Bill’s on 54th Street in New York City has only seen four owners in its 92 year history, beginning as a speakeasy during prohibition in the 1924. The latest incarnation of Bill’s is Bill’s Townhouse, a return to upscale, classic American food and drink spearheaded by Curt Huegel, founder of LDV Hospitality and the man responsible for restaurants such as Scarpetta and American Cut. Speaking with Huegel gives one the impression that he is not so much taking over Bill’s as much as he is curating a historical space, one that he sees as essential to New York City. We had a chance to chat with him about everything from the weeknight piano program to Bill’s return to being a “drinking man’s bar”.
What attracted you to the opportunity to take over Bill’s Townhouse?
At 47 years old I am an old New Yorker. I wanted to buy something that has history and is very much about the restaurant and not about a celebrity chef or owner. I’ve been a customer at Bill’s forever so I just wanted to breathe some new life into a place that deserves its place in the New York City restaurant scene.
What did you want to do with Bill’s when you purchased it?
We wanted to go in there and fix things up and touch things up but keep it true to what is has always been. It’s always been a trustworthy place and a pillar of the community. There wasn’t much I wanted to change aesthetically, but we returned to a great cocktail program based on quality spirits and put some more work into the piano program.
We addressed things that needed fixing without me having to put my stamp on it. It is not “Curt’s Bill’s Townhouse”. That’s not what I wanted to do. I wanted to take Bill’s back to what its always been and bring it into its tenth decade in New York City.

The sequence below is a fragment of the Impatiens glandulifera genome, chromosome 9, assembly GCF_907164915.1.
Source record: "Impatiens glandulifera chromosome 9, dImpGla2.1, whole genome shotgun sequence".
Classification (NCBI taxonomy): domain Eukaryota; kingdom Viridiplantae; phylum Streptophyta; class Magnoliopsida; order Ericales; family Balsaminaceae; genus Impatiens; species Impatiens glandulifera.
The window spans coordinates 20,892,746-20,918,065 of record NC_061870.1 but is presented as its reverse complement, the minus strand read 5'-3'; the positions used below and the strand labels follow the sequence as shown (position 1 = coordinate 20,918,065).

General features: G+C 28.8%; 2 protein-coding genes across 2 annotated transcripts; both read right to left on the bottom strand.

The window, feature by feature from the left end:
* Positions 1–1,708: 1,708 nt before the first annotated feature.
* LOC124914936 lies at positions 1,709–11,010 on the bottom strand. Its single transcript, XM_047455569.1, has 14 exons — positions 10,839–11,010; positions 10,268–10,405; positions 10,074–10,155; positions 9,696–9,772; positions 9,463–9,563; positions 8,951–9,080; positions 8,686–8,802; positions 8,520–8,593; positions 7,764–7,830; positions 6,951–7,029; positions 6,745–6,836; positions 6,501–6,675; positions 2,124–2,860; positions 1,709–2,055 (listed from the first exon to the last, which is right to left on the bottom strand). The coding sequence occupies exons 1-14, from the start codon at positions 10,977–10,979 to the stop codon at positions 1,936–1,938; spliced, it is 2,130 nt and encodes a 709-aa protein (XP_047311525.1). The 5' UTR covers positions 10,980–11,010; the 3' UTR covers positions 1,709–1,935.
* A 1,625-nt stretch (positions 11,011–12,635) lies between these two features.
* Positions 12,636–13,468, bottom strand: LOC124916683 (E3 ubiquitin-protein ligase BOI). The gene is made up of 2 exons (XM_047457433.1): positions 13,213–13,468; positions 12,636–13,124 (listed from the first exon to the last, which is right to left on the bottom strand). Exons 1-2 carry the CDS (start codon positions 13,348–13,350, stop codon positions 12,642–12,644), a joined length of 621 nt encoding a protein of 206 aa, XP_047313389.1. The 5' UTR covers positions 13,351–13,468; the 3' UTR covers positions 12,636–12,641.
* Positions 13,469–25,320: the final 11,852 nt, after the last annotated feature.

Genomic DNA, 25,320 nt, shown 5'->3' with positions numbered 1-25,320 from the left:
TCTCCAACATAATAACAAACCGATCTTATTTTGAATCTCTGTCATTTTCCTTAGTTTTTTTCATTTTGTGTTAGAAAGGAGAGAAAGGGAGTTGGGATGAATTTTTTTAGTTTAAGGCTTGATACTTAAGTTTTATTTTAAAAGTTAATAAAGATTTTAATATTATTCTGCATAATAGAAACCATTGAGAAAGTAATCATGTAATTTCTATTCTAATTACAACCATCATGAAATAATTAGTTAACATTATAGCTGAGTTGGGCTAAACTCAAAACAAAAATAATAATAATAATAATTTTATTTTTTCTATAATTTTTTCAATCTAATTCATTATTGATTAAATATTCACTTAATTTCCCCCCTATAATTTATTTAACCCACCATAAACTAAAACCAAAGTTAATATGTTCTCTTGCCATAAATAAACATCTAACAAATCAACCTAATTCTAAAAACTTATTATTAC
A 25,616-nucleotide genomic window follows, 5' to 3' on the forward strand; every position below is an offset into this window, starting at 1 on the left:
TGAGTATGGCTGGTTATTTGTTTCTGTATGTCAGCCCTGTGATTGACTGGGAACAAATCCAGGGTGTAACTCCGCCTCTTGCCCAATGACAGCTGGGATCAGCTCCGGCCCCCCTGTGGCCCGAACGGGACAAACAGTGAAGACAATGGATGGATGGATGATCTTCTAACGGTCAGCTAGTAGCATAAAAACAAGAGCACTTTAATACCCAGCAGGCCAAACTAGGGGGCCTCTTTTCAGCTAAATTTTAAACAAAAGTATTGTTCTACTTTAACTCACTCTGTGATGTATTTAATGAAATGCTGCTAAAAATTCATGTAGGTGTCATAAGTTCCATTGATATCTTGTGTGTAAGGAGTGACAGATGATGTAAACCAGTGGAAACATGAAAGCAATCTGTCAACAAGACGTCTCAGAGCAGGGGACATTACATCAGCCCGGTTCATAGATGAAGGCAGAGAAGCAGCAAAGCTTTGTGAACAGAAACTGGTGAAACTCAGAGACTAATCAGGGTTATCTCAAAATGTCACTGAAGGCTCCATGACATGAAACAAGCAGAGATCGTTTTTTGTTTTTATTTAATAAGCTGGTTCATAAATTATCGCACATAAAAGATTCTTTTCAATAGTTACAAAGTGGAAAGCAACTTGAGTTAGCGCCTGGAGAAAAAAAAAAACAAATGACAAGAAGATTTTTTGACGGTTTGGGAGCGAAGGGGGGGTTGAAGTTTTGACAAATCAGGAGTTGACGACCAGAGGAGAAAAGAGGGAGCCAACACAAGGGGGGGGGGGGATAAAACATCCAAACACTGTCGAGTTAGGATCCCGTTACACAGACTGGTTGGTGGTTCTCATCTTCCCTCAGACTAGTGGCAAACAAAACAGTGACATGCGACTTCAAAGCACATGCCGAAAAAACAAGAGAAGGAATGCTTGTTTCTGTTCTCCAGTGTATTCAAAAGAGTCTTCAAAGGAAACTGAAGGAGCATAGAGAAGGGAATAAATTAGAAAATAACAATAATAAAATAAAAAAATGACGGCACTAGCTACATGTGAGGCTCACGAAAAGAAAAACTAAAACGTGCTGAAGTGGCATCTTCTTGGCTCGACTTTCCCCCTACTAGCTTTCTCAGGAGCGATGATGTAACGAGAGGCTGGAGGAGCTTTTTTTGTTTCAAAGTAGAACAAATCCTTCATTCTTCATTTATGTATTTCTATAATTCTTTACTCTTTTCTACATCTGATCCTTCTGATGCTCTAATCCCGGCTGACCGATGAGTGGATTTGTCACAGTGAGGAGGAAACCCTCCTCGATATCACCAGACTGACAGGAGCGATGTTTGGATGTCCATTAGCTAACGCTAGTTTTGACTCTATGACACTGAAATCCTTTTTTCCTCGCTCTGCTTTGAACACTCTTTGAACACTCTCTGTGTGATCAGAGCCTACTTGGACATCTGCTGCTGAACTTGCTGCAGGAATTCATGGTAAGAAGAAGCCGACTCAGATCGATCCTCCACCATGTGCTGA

Were people nervous that you were going to totally change the restaurant?
I think people were worried we were going to bring in a celebrity chef or do some crazy cocktail program but really my plan for Bill’s became more of what I didn’t do than what I did. And it was easy for me because I loved the building and I’ve always loved Bill’s so I had a pretty quick idea of wanting to keep it very traditional.
It sounds like everything is a return to refined classics. How does that shine through in your cocktail program?
The cocktail program is based on the idea of great quality and approachable drinks made with the right products. We’re not doing a mixology bar because it’s just not right for Bill’s. Bill’s is a drinking man’s bar. It’s a free pour made with quality products. We made sure to put ten quality drinks that resonate with our customers. It’s a place for real people who want a good drink.
What about beer and wine? What is your approach there?
Simple but high quality. we have beers that are craft IPAs but I also put Miller High Life on the menu because it’s a classic bottle of beer that people love to drink.
Does that approach translate into your menu?
Absolutely. We’re going for high quality American classics. Things you don’t see a lot anymore like the Beef Wellington, Lobster Thermidor or Scallop Newburg. These are things you don’t see in a lot of restaurants right now. We have chicken cutlets with brown gravy and people thought that was odd in 2016. But it is one of our best selling items because it is Old School New York City.
Is your wait staff adhering to the Old New York City style of waiting tables, such as a place like Peter Lugers?
That is one place we’ve deviated. That works in some old institutions but I don’t think that style resonates with guests today. The one thing I heard from customers when I went to Bill’s was that there were problems with the service. I had an opportunity to bring in a guy with a blue ribbon approach who really has an appreciation for great service.
Can you talk about the Piano Program at the restaurant?
Six nights a week we have musicians come and play Piano from eight to eleven at night. Instead of forcing people to be there, we give people time to sit at the bar and chat and then later at night we do music. We gave it it’s own space to make it stand on its own as opposed to having it at the same time as when the bar is crowded. I don’t think many restaurants in the City have a piano player but I have two, Bill’s Townhouse and Campagnola. Its a completely different vibe then any other place and it has been tremendously successful.
Thank you Curt and good luck with Bill’s Townhouse!